How the Doctrine of Discovery started us in the wrong direction, and how tribal sovereignty and the UN Declaration on the Rights of Indigenous Peoples get us back on course.
Doctrine of Discovery – a Persistent Legacy of Colonization
The Doctrine of Discovery, In the Name of Christ: A 43-minute documentary created for Mennonites, and produced by Eclectic Reel. The film, available on YouTube at the link above, explores the basis of the Doctrine in Christian theology, its continuing effects on Indigenous Peoples, and steps that Christians might take to remove its power. The film features interviews with Indigenous scholars, leaders and activists from around the world, as well as Christian theologians and pastors. Made for wider Christian audiences in addition to the Mennonites. A study guide and related materials are also available on line.
“The Doctrine of Discovery” Unmasking the Domination Code – A 60-minute documentary presented by Sheldon Wolfchild (Dakota) and Steven Newcomb (Shawnee/ Lenape). Available for about $22 from www.38Plus2Productions.com based on Steven Newcomb’s book, Pagans in the Promised Land.
Doctrine of Discovery: An internet-based educational resource and study group maintained by the Indigenous Values Initiative and the American Indian Law Alliance. The site features timely news of cases and takings that continue to be based on the Doctrine of Discovery. The site also includes news of actions taken by faith groups, including Quakers, along with legal references and information on the Papal Bulls that form the basis of the Doctrine.
Laws and Tribal Governments
Tribal Nations and the United States: An Introduction: a publication by the National Congress of American Indians. The 47-page book provides an authoritative, accessible and colorful overview of the history and current life of tribal governments. A book to peruse and refer to many times. Available as a .pdf through the link above.
Tribal Sovereignty and Governance, Friends Committee on National Legislation website, June 2017. A short read.
A brief (15 minute) film on the history of the five Wabanaki tribes in what is now Maine by Penobscot historian Maria Girouard. At the end, Girouard speaks of the hope she finds in the Seven Fires Prophecies – a call to all peoples to join in healing at this time in history. The history of the Wabanaki is both specific and iconic of the treatment of all the tribes. Giroard’s hope is inspirational and good starter for a study group.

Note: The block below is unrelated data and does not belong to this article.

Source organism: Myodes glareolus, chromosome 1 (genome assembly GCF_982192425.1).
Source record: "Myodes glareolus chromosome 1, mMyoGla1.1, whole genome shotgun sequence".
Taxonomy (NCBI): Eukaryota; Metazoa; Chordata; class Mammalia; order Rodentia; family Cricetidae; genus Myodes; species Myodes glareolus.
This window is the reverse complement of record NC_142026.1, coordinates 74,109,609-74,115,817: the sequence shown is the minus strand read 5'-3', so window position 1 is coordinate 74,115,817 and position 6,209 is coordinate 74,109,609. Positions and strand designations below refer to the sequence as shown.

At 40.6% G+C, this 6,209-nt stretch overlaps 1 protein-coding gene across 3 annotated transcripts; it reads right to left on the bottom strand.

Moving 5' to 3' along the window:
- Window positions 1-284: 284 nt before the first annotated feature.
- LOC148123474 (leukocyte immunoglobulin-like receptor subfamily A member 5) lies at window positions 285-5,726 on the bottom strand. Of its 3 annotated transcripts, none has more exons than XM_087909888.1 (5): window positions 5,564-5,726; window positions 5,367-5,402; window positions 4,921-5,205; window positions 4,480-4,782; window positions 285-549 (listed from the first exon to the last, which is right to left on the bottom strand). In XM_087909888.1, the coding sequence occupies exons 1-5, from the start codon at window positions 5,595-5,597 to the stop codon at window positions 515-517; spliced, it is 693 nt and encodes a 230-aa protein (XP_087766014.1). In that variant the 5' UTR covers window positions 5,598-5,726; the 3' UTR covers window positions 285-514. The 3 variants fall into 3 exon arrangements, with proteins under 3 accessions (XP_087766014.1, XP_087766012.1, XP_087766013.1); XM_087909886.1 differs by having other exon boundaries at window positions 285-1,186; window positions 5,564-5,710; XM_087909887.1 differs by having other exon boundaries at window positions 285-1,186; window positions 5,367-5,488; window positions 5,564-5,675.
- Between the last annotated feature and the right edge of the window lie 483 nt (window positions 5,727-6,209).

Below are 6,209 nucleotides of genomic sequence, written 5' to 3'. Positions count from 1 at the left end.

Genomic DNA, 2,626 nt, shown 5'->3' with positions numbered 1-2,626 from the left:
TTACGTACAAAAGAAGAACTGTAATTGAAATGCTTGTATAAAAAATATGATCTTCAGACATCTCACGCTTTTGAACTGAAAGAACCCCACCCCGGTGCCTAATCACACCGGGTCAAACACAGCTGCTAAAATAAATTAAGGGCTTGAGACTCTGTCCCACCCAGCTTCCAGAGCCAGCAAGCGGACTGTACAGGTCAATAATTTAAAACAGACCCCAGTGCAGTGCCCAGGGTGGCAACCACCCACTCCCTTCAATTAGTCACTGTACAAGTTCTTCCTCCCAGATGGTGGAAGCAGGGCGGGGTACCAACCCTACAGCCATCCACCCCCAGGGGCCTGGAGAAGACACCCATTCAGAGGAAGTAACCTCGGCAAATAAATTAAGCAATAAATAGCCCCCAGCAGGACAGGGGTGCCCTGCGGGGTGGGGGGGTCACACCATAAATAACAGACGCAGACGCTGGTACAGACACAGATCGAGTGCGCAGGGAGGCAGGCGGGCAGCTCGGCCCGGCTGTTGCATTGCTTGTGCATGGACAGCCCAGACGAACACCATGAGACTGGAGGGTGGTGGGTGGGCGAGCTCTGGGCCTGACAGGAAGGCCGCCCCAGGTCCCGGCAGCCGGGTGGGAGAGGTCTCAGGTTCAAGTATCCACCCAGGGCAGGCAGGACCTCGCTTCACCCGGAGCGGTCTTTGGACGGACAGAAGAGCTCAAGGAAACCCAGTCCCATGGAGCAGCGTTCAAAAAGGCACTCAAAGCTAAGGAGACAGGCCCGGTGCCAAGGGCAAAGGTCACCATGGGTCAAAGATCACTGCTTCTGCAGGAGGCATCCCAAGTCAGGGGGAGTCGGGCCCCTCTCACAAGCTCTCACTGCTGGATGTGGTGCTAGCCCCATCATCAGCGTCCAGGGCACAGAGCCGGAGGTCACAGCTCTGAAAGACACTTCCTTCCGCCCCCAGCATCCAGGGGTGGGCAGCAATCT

The Legacy of Injustices Against Native Americans: Brief readings and reflections from Network, a National Catholic Social Justice Lobby. Includes a program and a prayer of lament and commitment.
In the Courts of the Conqueror: The 10 Worst Indian Law Cases Ever Decided, by Walter Echo-Hawk, 2010. This book explores the forces at work in the “dark side” of federal Indian law that render Native American rights vulnerable today. … After touring these rulings, Echo-Hawk gives the pathway for reform to make U.S. law more just.
The Doctrine of Rights
In the Light of Justice: The Rise of Human Rights in Native America and the UN Declaration of the Rights of Indigenous Peoples, Walter Echo-Hawk, 2013. This book explores the proposition that Native American rights are inalienable human rights. It urges Indian Country to stride toward the human rights framework created by the UN Declaration of the Rights of Indigenous Peoples.
United Nations Declaration on the Rights of Indigenous Peoples – a reference and a mighty good read. This is what the world is talking about. When the UN General Assembly approved this Declaration in September 2007, only four member states voted against it: Australia, Canada, New Zealand and the United States. Finally, in 2010, the United States agreed to be the last to endorse it – although with many caveats and exceptions. Each of the 46 articles merits discussion – many could be grouped together according to their topics.